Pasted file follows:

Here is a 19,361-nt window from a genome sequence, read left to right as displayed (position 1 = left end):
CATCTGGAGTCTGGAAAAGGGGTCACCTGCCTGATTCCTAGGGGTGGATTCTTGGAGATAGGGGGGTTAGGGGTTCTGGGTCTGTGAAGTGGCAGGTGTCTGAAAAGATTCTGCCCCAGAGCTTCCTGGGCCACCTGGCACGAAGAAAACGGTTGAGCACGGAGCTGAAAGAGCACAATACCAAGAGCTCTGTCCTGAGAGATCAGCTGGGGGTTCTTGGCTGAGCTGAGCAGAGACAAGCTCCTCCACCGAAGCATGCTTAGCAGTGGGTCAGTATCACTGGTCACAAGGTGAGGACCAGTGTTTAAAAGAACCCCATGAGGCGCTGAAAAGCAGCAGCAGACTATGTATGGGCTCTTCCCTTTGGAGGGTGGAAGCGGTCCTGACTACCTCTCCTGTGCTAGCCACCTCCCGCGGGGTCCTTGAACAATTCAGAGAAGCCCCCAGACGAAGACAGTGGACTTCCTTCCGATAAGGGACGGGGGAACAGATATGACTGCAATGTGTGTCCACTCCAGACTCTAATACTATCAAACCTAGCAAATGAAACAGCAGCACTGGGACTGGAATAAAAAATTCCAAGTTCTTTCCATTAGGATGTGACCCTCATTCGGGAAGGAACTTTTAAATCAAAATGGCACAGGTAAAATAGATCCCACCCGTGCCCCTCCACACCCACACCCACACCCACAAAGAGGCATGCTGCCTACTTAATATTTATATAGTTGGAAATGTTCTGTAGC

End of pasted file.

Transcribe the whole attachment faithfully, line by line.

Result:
Here is a 19,361-nt window from a genome sequence, read left to right as displayed (position 1 = left end):
CATCTGGAGTCTGGAAAAGGGGTCACCTGCCTGATTCCTAGGGGTGGATTCTTGGAGATAGGGGGGTTAGGGGTTCTGGGTCTGTGAAGTGGCAGGTGTCTGAAAAGATTCTGCCCCAGAGCTTCCTGGGCCACCTGGCACGAAGAAAACGGTTGAGCACGGAGCTGAAAGAGCACAATACCAAGAGCTCTGTCCTGAGAGATCAGCTGGGGGTTCTTGGCTGAGCTGAGCAGAGACAAGCTCCTCCACCGAAGCATGCTTAGCAGTGGGTCAGTATCACTGGTCACAAGGTGAGGACCAGTGTTTAAAAGAACCCCATGAGGCGCTGAAAAGCAGCAGCAGACTATGTATGGGCTCTTCCCTTTGGAGGGTGGAAGCGGTCCTGACTACCTCTCCTGTGCTAGCCACCTCCCGCGGGGTCCTTGAACAATTCAGAGAAGCCCCCAGACGAAGACAGTGGACTTCCTTCCGATAAGGGACGGGGGAACAGATATGACTGCAATGTGTGTCCACTCCAGACTCTAATACTATCAAACCTAGCAAATGAAACAGCAGCACTGGGACTGGAATAAAAAATTCCAAGTTCTTTCCATTAGGATGTGACCCTCATTCGGGAAGGAACTTTTAAATCAAAATGGCACAGGTAAAATAGATCCCACCCGTGCCCCTCCACACCCACACCCACACCCACAAAGAGGCATGCTGCCTACTTAATATTTATATAGTTGGAAATGTTCTGTAGC